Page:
Will I slow my metabolism by eating less?

I always worry that if I eat a lot less calories, my metabolism will adapt and I will be stuck having to eat less and less to lose. Ultimately I would love to be able to lose fat at a higher calorie level – but I also feel that my age and thyroid issue probably makes that a little more difficult.

This is a common concern I hear from readers and my clients. As I bring up eating less to get weight loss started, they often voice their concern over not eating enough.

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If that includes you, let me help you put those fears to rest, your metabolism does NOT slow down with losing weight to any degree even remotely close to what the media or some “experts” report. There is a very mild reduction in total calorie expenditure with calorie restriction but it is predominantly from reduced activity, not a lowered basal metabolism. People on low calorie diets move less! We think twice before walking to the far bathroom or using the stairs. etc.

This reduction in non exercise activity thermogenesis (aka NEAT) has been shown to cause a 300-700 calorie drop in the amount of calories a person burns a day. So…. if you want to lose weight without needing much fewer calories, the answer is to keep moving even as you lose weight. Furthermore, having a moderate calorie deficit as opposed to a severe one, makes it easy to keep moving during the day and not become more sedentary. (When you go to 1200 calories a day, it’s like pulling teeth to get off the couch or out of your chair for anything short of a fire in the building).

Moderate calorie deficits are exactly what you get when you form good habits, such as not eating unless you’re hungry, and choosing higher quality foods.

The small change that does happen to basal metabolism (the amount you burn at rest) is largely linked to a decrease in thyroid hormones, and that only becomes significant after bodyfat levels have dipped below a healthy range, as in women with anorexia nervosa. Until you become dangerously thin, your basal metabolism stays relatively unchanged. So if you have any excess fat, you have nothing to worry about.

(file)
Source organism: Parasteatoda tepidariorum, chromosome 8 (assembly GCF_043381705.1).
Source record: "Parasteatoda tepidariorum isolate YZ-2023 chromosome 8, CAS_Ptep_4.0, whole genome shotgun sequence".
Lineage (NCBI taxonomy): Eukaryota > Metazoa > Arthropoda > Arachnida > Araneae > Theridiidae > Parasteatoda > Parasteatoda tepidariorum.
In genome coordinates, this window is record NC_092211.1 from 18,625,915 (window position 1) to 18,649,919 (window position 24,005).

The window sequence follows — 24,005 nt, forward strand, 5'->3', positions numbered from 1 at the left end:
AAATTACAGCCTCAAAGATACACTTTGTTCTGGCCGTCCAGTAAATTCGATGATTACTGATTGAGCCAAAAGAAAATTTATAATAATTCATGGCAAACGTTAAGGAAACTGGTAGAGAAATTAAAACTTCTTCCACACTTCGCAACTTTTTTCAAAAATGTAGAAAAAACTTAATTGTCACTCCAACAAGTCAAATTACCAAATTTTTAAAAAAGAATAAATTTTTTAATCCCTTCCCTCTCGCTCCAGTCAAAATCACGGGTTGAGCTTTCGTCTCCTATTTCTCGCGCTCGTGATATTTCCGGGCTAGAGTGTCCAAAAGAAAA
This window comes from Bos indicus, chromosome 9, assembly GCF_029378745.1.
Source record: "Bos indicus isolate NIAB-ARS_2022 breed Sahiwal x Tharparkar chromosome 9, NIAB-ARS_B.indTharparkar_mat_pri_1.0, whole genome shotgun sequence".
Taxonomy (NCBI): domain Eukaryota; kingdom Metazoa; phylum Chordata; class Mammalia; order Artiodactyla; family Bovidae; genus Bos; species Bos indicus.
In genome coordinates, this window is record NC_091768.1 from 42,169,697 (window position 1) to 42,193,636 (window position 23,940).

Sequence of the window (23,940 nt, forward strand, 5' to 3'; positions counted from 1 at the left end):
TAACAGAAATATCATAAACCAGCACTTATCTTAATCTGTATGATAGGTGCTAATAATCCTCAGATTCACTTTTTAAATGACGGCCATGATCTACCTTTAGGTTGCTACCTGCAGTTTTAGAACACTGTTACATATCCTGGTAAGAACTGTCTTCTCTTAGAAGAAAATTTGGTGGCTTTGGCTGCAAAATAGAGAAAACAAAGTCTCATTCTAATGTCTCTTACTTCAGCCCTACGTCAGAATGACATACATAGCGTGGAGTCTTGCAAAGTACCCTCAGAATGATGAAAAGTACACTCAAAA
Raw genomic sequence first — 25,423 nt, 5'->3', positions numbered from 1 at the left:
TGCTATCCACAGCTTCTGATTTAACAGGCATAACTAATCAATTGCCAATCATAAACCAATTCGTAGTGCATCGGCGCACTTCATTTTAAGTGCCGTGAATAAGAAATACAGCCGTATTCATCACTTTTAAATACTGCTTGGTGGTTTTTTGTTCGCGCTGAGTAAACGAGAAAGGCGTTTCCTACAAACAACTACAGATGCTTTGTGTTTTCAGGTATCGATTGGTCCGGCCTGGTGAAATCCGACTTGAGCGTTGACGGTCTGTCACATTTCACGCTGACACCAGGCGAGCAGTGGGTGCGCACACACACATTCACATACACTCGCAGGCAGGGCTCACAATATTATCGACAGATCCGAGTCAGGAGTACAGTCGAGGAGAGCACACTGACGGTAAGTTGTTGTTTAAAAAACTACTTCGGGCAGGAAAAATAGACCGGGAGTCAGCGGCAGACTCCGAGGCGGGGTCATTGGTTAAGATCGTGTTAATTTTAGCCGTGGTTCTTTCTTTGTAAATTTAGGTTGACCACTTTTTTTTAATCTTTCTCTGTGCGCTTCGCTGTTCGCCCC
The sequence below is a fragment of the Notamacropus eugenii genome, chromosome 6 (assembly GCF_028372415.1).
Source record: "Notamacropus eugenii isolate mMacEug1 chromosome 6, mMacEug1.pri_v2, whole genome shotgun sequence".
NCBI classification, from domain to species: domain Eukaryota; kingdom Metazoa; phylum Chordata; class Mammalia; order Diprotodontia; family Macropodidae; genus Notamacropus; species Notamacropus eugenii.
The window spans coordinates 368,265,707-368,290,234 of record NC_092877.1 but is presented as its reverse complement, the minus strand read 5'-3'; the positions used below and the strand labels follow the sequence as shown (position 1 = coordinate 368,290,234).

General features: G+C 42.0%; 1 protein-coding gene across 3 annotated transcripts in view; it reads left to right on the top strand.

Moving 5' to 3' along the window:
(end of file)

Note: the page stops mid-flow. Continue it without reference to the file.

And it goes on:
By eating only when hungry, (and staying active) you’re not going to lose muscle or metabolism, you’re going to lose fat.

(Worrying about slowing your metabolism is a belief that actually keeps people from succeeding with weight loss, and keeps them heavy.) Don’t let this myth scare you out of weight loss success.

Coach Georgie

 

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{ 3 comments… add one }

  • Emm November 20, 2014, 6:40 am

    Thank you so incredibly much for this. I’ve been paranoid about slowing down my metabolism throughout my weight loss journey and this was exactly what I needed.

  • Morelli March 3, 2014, 2:34 pm

    Esther, in my experience, losing muscle is not a concern if you’re strength training regularly.
    However, at a certain point, I found I wasn’t getting stronger anymore; workouts weren’t fun anymore. I started eating just a bit more and putting on a little weight to move beyond the lean place I occupied for over 2 years. Ultimately, I want to keep getting stronger, and that means gaining at some point. I find it’s a natural progression that happens over time: you get to your goal and then you need another one!

  • Esther February 26, 2014, 1:57 am

    Wow that was really interesting. Great to get some tangible facts. I think its true that a little bit of information (i.e. a hazy idea that we heard somewhere that eating less slows your metabolism) without knowing exactly what the bottom line is does indeed stall progress and prevent making real changes to get results.
    So, I get now that basal metabolism doesn’t change much until actual body fat levels drop quite low, but I’m still not clear and would really like to know more about what the bottom line is about losing muscle instead of fat in connection with calorie reduction.
    Great article Georgie

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